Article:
Results
Urinary sMet levels accurately distinguished patients with BCa from those without (p < 0.0001, area under the curve (AUC): 0.7008) with limited sensitivity (61%) and moderate specificity (76%), and patients with MIBCa (n = 42) from those with NMIBCa (n = 141; p < 0.0001, AUC: 0.8002) with moderate sensitivity and specificity (76% and 77%, respectively) and low false negative rate (8%).
Conclusions
Urinary sMet levels distinguish patients with BCa from those without, and patients with or without MIBCa, suggesting the potential utility of urinary sMet as a BCa biomarker for surveillance following initial treatment. Further studies are warranted to determine its potential value for prognosis in advanced disease, predicting treatment response, or identifying patients likely to benefit from Met-targeted therapies.
doi:10.1186/1479-5876-12-199
PMCID: PMC4283116  PMID: 25335552
Urothelial carcinoma; Bladder cancer; Biomarker; HGF receptor; Met; Urine
14.  Whole Prostate Volume and Shape Changes with the Use of an Inflatable and Flexible Endorectal Coil 
Purpose. To determine to what extent an inflatable endorectal coil (ERC) affects whole prostate (WP) volume and shape during prostate MRI. Materials and Methods. 79 consecutive patients underwent T2W MRI at 3T first with a 6-channel surface coil and then with the combination of a 16-channel surface coil and ERC in the same imaging session. WP volume was assessed by manually contouring the prostate in each T2W axial slice. PSA density was also calculated. The maximum anterior-posterior (AP), left-right (LR), and craniocaudal (CC) prostate dimensions were measured. Changes in WP prostate volume, PSA density, and prostate dimensions were then evaluated. Results. In 79 patients, use of an ERC yielded no significant change in whole prostate volume (0.6 ± 5.7%, P = 0.270) and PSA density (−0.2 ± 5.6%, P = 0.768). However, use of an ERC significantly decreased the AP dimension of the prostate by −8.6 ± 7.8% (P < 0.001), increased LR dimension by 4.5 ± 5.8% (P < 0.001), and increased the CC dimension by 8.8 ± 6.9% (P < 0.001). Conclusion. Use of an ERC in prostate MRI results in the shape deformation of the prostate gland with no significant change in the volume of the prostate measured on T2W MRI. Therefore, WP volumes calculated on ERC MRI can be reliably used in clinical workflow.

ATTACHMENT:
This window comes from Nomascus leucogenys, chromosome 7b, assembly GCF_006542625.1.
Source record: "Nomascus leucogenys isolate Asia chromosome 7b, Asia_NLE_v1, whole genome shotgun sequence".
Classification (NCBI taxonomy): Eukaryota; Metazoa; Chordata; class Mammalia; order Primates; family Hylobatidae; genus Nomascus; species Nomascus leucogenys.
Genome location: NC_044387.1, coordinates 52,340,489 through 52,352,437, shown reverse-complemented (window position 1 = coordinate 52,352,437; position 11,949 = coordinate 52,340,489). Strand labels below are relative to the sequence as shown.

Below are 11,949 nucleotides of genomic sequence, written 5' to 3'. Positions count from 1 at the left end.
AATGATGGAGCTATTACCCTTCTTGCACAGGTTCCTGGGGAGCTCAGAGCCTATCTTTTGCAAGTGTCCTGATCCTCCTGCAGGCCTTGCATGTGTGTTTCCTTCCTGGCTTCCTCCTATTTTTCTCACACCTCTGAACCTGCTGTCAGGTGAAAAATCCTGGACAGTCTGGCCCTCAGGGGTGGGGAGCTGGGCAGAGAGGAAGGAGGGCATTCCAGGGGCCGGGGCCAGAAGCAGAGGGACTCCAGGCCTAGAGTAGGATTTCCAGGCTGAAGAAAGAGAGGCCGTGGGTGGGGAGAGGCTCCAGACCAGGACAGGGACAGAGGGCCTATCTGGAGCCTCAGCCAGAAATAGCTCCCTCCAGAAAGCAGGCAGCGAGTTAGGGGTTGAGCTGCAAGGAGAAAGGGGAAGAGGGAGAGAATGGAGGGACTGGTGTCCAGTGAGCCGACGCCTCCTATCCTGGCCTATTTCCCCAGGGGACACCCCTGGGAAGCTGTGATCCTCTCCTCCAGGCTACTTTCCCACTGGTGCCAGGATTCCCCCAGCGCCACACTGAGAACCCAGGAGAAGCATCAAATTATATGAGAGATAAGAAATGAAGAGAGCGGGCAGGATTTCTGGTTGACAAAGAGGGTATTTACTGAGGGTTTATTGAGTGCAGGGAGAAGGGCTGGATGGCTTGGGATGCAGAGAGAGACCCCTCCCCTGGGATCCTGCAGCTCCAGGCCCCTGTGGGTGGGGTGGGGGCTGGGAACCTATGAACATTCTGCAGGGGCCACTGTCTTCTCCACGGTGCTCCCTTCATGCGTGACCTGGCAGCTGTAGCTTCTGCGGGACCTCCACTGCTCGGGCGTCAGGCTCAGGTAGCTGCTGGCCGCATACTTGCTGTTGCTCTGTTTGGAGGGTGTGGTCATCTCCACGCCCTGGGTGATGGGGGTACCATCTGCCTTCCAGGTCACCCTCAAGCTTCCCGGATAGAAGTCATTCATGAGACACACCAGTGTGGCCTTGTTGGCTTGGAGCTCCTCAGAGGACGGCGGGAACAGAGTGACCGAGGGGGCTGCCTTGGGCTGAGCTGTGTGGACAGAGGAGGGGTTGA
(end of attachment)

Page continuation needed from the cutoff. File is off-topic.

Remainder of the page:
doi:10.1155/2014/903747
PMCID: PMC4211158  PMID: 25374680
15.  Multiparametric MRI in the PSA Screening Era 
BioMed Research International  2014;2014:465816.